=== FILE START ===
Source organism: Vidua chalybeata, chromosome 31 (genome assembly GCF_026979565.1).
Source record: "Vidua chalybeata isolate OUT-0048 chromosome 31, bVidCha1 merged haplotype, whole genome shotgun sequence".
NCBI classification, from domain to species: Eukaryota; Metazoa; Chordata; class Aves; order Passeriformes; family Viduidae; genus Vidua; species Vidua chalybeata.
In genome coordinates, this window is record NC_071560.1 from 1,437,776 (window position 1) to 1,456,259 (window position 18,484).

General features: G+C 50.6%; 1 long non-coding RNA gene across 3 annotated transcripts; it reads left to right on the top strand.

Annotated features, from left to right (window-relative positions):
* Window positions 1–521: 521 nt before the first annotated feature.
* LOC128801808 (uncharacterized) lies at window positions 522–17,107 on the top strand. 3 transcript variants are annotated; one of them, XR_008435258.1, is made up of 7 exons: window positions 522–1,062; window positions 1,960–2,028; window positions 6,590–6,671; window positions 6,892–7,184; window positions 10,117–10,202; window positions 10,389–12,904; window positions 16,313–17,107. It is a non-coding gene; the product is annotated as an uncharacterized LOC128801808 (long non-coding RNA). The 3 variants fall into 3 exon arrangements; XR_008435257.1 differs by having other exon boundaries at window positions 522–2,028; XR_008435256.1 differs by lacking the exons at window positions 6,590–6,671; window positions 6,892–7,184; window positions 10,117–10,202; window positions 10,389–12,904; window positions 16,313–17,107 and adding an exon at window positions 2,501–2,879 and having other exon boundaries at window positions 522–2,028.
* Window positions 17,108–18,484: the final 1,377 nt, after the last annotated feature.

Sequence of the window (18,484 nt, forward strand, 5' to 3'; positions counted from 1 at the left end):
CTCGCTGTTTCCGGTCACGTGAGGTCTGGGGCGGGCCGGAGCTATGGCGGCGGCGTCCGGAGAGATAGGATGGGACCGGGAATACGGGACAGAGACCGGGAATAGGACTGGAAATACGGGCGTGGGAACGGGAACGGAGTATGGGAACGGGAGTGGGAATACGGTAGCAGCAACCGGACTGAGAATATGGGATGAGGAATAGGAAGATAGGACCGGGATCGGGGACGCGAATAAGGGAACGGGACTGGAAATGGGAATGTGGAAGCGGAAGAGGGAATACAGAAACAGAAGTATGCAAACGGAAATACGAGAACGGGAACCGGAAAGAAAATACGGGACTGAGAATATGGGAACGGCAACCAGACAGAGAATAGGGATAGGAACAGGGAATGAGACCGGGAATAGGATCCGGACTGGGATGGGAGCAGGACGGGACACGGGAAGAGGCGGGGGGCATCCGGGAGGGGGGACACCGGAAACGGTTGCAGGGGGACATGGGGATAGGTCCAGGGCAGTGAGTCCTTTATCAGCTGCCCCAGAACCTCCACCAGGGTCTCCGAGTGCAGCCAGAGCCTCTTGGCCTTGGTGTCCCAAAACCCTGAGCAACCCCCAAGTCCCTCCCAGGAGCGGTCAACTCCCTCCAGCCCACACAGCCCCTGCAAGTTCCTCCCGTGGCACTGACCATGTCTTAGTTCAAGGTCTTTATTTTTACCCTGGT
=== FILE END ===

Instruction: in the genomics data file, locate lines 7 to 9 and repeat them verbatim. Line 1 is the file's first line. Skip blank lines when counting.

* Window positions 1–521: 521 nt before the first annotated feature.
* LOC128801808 (uncharacterized) lies at window positions 522–17,107 on the top strand. 3 transcript variants are annotated; one of them, XR_008435258.1, is made up of 7 exons: window positions 522–1,062; window positions 1,960–2,028; window positions 6,590–6,671; window positions 6,892–7,184; window positions 10,117–10,202; window positions 10,389–12,904; window positions 16,313–17,107. It is a non-coding gene; the product is annotated as an uncharacterized LOC128801808 (long non-coding RNA). The 3 variants fall into 3 exon arrangements; XR_008435257.1 differs by having other exon boundaries at window positions 522–2,028; XR_008435256.1 differs by lacking the exons at window positions 6,590–6,671; window positions 6,892–7,184; window positions 10,117–10,202; window positions 10,389–12,904; window positions 16,313–17,107 and adding an exon at window positions 2,501–2,879 and having other exon boundaries at window positions 522–2,028.
* Window positions 17,108–18,484: the final 1,377 nt, after the last annotated feature.